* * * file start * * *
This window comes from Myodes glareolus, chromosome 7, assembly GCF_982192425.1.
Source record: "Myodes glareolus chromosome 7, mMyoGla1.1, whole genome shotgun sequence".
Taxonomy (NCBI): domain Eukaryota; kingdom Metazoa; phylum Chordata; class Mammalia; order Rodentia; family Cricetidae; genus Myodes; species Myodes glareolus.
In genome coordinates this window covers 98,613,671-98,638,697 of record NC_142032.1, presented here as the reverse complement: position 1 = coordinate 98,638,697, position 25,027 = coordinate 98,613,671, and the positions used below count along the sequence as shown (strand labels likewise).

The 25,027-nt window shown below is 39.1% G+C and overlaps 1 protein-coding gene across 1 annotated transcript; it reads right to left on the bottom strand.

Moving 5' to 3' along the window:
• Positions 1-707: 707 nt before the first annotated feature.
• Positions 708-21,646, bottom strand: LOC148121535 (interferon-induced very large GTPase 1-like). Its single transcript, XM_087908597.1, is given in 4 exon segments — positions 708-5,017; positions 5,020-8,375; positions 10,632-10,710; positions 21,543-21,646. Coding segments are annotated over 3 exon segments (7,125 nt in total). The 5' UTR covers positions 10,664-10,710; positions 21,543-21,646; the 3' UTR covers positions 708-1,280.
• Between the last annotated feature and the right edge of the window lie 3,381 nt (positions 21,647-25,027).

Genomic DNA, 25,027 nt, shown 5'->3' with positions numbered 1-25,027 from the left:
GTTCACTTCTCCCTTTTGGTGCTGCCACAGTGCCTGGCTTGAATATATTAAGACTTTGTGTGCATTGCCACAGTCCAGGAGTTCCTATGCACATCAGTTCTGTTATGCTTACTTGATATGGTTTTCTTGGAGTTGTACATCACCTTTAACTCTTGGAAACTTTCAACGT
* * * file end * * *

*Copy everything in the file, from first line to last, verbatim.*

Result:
This window comes from Myodes glareolus, chromosome 7, assembly GCF_982192425.1.
Source record: "Myodes glareolus chromosome 7, mMyoGla1.1, whole genome shotgun sequence".
Taxonomy (NCBI): domain Eukaryota; kingdom Metazoa; phylum Chordata; class Mammalia; order Rodentia; family Cricetidae; genus Myodes; species Myodes glareolus.
In genome coordinates this window covers 98,613,671-98,638,697 of record NC_142032.1, presented here as the reverse complement: position 1 = coordinate 98,638,697, position 25,027 = coordinate 98,613,671, and the positions used below count along the sequence as shown (strand labels likewise).

The 25,027-nt window shown below is 39.1% G+C and overlaps 1 protein-coding gene across 1 annotated transcript; it reads right to left on the bottom strand.

Moving 5' to 3' along the window:
• Positions 1-707: 707 nt before the first annotated feature.
• Positions 708-21,646, bottom strand: LOC148121535 (interferon-induced very large GTPase 1-like). Its single transcript, XM_087908597.1, is given in 4 exon segments — positions 708-5,017; positions 5,020-8,375; positions 10,632-10,710; positions 21,543-21,646. Coding segments are annotated over 3 exon segments (7,125 nt in total). The 5' UTR covers positions 10,664-10,710; positions 21,543-21,646; the 3' UTR covers positions 708-1,280.
• Between the last annotated feature and the right edge of the window lie 3,381 nt (positions 21,647-25,027).

Genomic DNA, 25,027 nt, shown 5'->3' with positions numbered 1-25,027 from the left:
GTTCACTTCTCCCTTTTGGTGCTGCCACAGTGCCTGGCTTGAATATATTAAGACTTTGTGTGCATTGCCACAGTCCAGGAGTTCCTATGCACATCAGTTCTGTTATGCTTACTTGATATGGTTTTCTTGGAGTTGTACATCACCTTTAACTCTTGGAAACTTTCAACGT